InternationalUSRemember you can easily switch between MIP US and MIP International at any time

Russia: Acquired distinctiveness saves a trade mark




Generally, the law prohibits registration of trade marks lacking distinctiveness. However sometimes this rule can be waived. There is an international trade mark registration number 1140887 (see picture).


This registration was sought to be extended to Russia but stumbled over a preliminary refusal. As was stated in the refusal of the Patent Office the trade mark lacked distinctiveness because it consists of elements used by the applicant in his daily activities. The Patent Office stated that legal protection was claimed for the services in class 43 for "hotel reservation services; reservation of holiday accommodations, also in resort areas; providing information about hotels, hotel accommodations and resorts (accommodations), whether or not based on the valuation of customers; information, advice and consultancy relating to the aforesaid services; the aforesaid services also provided electronically".

The word "Booking" even being foreign to the Russian language is widely understood by Russian consumers when it is used to describe relations between performers and booking agencies. Hence this word came to be widely used in show business. It may be recognised as a weak element carrying information about the services of the applicant. The element ".com" is a top level domain on the internet denoting the word "commercial" pointing to its original meaning – domains registered by commercial organisations later being used in a more liberal context. Hence, the examiner inferred that the trade mark did not meet the requirements of Paragraph 1, Article 1483 of the Civil Code because it consists of elements not capable to individualise services in class 43.

The applicant filed an appeal to the Patent Office on the decision of the examiner. The Chamber of Patent Disputes examined the documents submitted by the applicant confirming in his opinion the distinctive capability of the trade mark. The documents showed that the applicant is a Dutch company Booking.com BV. It has owned and operated the website Booking.com from 1998. It is clear that the distinctive part of the company name and the domain name used in its activities are identical to the word element according to IR 1140887. The applicant uses the said designation on his site in several colours including as registered in IR 1140887.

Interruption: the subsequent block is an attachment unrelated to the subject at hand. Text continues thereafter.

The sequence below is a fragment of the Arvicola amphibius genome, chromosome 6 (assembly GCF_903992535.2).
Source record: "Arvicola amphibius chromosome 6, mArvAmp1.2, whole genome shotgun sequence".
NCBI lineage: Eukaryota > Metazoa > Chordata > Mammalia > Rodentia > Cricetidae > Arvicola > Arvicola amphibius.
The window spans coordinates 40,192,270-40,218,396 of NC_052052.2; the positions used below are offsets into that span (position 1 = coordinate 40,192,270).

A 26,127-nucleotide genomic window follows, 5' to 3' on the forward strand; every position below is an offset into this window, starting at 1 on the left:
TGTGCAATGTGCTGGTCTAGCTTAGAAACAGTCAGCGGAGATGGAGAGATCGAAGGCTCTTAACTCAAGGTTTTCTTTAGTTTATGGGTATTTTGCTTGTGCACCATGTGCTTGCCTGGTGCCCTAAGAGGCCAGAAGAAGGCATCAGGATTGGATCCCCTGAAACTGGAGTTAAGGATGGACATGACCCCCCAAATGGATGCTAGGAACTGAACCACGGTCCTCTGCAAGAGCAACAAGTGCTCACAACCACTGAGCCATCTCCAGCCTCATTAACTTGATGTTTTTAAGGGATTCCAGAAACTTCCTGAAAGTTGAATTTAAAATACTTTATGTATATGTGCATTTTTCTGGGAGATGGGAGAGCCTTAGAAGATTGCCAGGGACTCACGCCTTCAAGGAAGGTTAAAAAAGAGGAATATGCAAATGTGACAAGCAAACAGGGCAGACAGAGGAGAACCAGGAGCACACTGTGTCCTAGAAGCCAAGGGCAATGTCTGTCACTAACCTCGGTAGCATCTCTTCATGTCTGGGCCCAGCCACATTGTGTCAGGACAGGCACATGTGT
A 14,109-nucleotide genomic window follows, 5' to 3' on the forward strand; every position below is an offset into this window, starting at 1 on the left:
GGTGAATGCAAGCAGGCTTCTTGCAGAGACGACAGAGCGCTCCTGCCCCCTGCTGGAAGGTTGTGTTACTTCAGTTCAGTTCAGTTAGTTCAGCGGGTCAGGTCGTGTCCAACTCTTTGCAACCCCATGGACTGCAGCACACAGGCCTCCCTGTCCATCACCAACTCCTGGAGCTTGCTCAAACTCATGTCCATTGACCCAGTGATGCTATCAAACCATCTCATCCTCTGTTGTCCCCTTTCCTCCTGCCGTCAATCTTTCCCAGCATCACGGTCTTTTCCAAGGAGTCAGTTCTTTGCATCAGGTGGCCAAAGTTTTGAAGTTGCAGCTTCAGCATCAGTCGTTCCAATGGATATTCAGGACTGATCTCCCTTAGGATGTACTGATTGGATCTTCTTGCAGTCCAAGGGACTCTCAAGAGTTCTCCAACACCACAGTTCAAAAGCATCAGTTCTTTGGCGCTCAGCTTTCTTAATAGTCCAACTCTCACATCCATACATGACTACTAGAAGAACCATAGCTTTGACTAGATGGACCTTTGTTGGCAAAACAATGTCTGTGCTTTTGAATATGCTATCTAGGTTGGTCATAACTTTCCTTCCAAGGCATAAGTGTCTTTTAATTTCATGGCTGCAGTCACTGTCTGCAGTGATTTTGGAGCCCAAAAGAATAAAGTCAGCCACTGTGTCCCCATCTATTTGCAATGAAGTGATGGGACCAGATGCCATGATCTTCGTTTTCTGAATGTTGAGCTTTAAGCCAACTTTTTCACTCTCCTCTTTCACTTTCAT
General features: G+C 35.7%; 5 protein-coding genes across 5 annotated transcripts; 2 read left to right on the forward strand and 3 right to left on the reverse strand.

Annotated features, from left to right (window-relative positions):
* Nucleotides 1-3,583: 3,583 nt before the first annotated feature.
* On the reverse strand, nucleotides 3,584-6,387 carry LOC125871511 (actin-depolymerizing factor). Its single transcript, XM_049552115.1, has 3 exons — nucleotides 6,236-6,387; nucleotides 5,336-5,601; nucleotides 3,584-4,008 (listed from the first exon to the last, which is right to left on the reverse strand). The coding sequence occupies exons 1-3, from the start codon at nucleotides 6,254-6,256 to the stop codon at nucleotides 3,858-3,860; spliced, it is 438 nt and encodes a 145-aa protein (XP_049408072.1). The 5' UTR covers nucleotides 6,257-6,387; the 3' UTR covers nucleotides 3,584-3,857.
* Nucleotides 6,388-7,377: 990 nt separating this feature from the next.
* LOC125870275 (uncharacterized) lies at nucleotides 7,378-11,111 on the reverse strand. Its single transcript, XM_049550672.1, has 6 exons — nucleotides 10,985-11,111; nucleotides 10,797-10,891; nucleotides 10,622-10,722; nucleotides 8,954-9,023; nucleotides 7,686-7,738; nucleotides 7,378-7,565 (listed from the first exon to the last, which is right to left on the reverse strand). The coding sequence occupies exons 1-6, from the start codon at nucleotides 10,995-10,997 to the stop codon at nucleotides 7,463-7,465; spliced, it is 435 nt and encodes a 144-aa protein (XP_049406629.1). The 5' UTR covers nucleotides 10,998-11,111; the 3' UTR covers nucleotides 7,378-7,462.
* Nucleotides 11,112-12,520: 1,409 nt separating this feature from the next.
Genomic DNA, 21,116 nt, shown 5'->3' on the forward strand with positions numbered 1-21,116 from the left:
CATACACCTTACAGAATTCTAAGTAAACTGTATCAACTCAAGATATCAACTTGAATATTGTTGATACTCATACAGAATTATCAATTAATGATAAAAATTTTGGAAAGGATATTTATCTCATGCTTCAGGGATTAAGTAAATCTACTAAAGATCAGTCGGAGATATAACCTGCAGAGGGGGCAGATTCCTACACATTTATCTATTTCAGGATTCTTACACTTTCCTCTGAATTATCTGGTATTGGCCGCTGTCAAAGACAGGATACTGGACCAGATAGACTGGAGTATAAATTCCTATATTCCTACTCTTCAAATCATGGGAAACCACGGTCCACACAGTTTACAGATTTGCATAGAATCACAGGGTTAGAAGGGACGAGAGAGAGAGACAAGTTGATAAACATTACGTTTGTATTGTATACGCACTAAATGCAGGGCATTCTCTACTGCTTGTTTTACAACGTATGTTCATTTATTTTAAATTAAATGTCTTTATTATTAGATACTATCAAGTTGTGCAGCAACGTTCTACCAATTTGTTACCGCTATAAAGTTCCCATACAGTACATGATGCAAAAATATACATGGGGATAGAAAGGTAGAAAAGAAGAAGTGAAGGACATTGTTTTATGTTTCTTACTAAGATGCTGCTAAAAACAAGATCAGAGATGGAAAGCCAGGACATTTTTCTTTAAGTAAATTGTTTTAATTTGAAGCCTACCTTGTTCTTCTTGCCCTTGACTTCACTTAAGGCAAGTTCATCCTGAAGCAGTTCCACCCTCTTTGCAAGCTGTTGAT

The same article of the law (Article 1483) in another provision (Paragraph 7) allows registration of unregistrable designations if they acquired distinctiveness as a result of their use before the date of priority. The site Booking.com provides services for online booking of hotels all over the world including Russia. The site is translated into 43 languages including Russian. More than 100,000 hotels advertise their services on that site. The services offered by the site are used by 20 million people every month. The statistics available on the site show that its clients left 24 million reviews. The company has accounts in social networks, such as Facebook, Google+, Twitter and Linkedin. The name of the users is legion.

A large number of hotels in Russia used that internet resource to promote their services long before the priority date of the international trade mark. The network of Russian hotels is growing and has now about 5,000 partners of Booking.com. The financial director of Booking.com provided information according to which the year 2012 alone saw 3,334,873 single bookings and grew fourfold from 2010. It followed from those figures that the trade mark had acquired remarkable distinctiveness as a result of intensive use on the Russian territory.

Not surprisingly, the board of experts of the Patent office found it possible to allow protection of the international trade mark number 1140887 in Russia in respect of all the services of class 43. The only limitation was that the element .com was excluded from protection because it could not be appropriated by anybody because of its specific nature.

The bottom line is that there is no rule without exception. Stay committed to your efforts and success will crown them.

Vladimir Biriulin

Gorodissky & Partners
Russia 129010, Moscow
B. Spasskaya Str
25, stroenie 3
Tel: +7 495 937 6116 / 6109
Fax: +7 495 937 6104 / 6123
pat@gorodissky.ru
www.gorodissky.com


Comments






profile

Managing IP

ManagingIP

ManagingIP profile

Federal Circuit’s Brunetti ruling: barring immoral or scandalous marks is unconstitutional restriction of free spee… https://t.co/MivCKFINHg

Dec 15 2017 10:12 ·  reply ·  retweet ·  favourite
ManagingIP profile

Federal Circuit rules in Amgen v Sandoz on remand from SCOTUS https://t.co/uYIkfVhCHG https://t.co/2OZAscsz32

Dec 14 2017 09:58 ·  reply ·  retweet ·  favourite
ManagingIP profile

RT @mdloney: Canada moves closer to joining the Hague Agreement with the release of proposed new Industrial Design Regulations https://t.co

Dec 12 2017 10:22 ·  reply ·  retweet ·  favourite
More from the Managing IP blog


null null null

null null null

End of Year 2017

Tribal sovereign immunity: Taking a wrecking ball to the IPR system

The lawyer behind Allergan’s controversial transfer of patents to a Native American tribe says others are “lining up to do deals”. But, Michael Loney asks, will the PTAB rule that sovereign immunity applies in these types of deals?



Most read articles

Supplements